First, I am again convinced that many of your articles are of a depth and caliber that far surpasses the daily dribble from the “standard press”; this article regarding Ward 8 (“When Hell Freezes Over,” 11/5) is certainly proof positive.

Yes, I agree with most of what was written about the well-founded fears and anxieties of many Ward 8 tenants. A District native, I am now a successful civil/corporate litigator on I Street. However, when first thumbing through the article, I stopped on Page 28, where I saw the photo of activist Brenda Graham of the Frederick Douglass Residents Council. I knew Brenda well and am both delighted and not surprised that she has “stuck it out” and become the true community bedrock that she has.

While students at other law schools were busy studying the abstracts or perfecting their debating skills, we at the District of Columbia School of Law were required to perform 700 hours of free legal service and 40 hours of community service to low-income residents. My partner and I spent the vast majority of our time off Alabama Avenue and Martin Luther King Jr. Avenue. In fact, it was we who drafted the articles and bylaws for the Frederick Douglass Residents Council. I remember Graham’s perseverance and boundless sense of energy. We helped the council to incorporate and thus to become “self-empowered.” Now they are officially a recognized nonprofit organization with 501(c)(3) status, which entitles them to numerous other federal programs.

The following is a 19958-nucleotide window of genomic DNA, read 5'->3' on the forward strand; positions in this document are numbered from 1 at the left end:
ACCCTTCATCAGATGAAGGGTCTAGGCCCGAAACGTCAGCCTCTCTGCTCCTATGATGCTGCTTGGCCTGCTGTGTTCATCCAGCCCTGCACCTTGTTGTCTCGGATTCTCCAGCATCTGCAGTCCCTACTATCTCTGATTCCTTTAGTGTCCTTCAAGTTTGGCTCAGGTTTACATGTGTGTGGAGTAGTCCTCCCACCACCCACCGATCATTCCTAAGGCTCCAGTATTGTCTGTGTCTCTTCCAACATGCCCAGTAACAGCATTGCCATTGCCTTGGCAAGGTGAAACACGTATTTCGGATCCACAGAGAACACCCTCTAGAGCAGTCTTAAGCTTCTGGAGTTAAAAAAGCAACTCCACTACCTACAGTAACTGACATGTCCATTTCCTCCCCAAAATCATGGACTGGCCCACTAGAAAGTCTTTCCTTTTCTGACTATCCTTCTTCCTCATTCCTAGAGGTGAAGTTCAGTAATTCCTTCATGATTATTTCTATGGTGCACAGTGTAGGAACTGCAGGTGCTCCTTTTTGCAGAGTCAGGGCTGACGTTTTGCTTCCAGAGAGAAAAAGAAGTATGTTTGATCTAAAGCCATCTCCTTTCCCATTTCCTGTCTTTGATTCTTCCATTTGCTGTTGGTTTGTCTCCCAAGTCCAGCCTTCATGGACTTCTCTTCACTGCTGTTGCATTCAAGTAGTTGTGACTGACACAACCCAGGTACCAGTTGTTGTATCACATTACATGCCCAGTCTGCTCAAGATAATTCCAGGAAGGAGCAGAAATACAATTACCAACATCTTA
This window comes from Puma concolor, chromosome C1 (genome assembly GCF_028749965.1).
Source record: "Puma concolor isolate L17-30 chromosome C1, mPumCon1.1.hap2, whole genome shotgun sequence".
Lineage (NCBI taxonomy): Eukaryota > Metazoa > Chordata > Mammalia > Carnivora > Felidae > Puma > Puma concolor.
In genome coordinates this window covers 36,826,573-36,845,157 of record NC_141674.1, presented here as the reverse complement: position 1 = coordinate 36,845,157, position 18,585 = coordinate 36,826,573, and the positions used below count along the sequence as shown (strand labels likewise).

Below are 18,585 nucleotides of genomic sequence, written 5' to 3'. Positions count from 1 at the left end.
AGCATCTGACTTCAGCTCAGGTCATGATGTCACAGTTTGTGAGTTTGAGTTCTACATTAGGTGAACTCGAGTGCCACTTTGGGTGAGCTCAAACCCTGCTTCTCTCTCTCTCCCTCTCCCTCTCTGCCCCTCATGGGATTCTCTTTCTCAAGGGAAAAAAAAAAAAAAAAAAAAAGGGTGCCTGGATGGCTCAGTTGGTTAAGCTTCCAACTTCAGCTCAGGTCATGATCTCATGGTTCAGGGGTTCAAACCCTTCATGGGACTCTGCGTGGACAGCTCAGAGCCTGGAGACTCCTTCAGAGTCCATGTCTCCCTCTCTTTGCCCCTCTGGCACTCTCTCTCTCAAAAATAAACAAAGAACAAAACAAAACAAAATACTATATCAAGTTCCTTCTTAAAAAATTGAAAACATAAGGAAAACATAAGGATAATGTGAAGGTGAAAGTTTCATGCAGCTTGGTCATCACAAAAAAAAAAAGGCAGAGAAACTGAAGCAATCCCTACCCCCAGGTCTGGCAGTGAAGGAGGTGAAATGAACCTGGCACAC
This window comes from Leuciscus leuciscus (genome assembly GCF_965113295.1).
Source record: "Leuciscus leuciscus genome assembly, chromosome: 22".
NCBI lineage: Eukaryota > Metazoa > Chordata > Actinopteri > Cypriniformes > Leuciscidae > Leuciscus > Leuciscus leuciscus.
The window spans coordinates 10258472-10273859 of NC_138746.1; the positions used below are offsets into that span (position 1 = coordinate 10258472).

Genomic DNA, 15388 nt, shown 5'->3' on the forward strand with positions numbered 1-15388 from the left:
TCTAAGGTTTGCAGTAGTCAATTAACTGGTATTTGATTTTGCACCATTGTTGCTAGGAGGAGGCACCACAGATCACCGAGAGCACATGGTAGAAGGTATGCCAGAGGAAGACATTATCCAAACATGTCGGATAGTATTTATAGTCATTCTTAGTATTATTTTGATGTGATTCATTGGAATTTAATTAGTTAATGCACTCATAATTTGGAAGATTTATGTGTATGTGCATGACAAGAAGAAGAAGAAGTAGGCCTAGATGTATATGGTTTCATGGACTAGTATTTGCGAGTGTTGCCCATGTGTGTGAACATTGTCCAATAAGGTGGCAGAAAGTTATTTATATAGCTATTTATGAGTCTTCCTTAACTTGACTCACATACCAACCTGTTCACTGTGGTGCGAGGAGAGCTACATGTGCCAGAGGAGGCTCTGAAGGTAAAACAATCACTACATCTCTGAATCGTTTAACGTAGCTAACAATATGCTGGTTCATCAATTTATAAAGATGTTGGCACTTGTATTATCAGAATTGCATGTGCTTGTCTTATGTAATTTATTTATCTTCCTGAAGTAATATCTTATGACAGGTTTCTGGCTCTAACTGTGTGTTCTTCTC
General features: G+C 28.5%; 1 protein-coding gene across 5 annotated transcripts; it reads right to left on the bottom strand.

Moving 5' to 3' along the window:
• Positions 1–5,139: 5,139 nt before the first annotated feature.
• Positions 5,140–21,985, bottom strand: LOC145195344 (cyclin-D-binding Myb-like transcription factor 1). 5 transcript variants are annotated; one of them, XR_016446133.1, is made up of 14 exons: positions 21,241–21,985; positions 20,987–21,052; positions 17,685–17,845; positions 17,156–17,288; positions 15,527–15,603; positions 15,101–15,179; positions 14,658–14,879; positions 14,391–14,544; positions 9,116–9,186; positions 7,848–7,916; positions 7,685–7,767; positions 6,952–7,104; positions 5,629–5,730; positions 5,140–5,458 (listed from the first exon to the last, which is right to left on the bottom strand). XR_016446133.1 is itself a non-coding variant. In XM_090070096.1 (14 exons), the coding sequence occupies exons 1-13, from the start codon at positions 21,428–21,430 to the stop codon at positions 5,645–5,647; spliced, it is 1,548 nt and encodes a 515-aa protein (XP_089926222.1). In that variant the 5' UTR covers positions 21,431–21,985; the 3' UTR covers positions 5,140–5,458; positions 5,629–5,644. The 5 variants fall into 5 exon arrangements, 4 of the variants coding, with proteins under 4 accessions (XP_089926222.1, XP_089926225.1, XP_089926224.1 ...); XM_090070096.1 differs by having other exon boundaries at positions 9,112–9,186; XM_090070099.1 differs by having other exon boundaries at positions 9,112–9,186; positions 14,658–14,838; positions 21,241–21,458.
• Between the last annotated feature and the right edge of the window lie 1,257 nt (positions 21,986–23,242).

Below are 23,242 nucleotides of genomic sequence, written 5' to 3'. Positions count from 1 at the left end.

There is no necessary connection between poverty and lack of power. The disconnect is between poverty and knowing how to get to the power. Ms. Graham (and all the Residents Council members) had more than enough ability to bring active change to their neighborhoods. They only needed a little help from those with the tools to do it. I will always be proud to have helped them help themselves.

We Jews believe that there are seven levels of tzadakah (charity). The lowest is when the giver and receiver know each other. The highest is the situation in which the receiver (a) does not receive money and (b) is able to change his own position so that he is not a receiver again. I would like to think that this is what DCSL students have helped to do for Frederick Douglass and other councils in Anacostia.

To be honest, even a very sweet win in front of most any judge does not match the satisfaction of helping a whole group of people take on the city and watch little gains turn to big ones. I cannot help but think that this city is continually clueless as to how many people DCSL continues to help help themselves.

Go for it, Brenda. Each one teach one.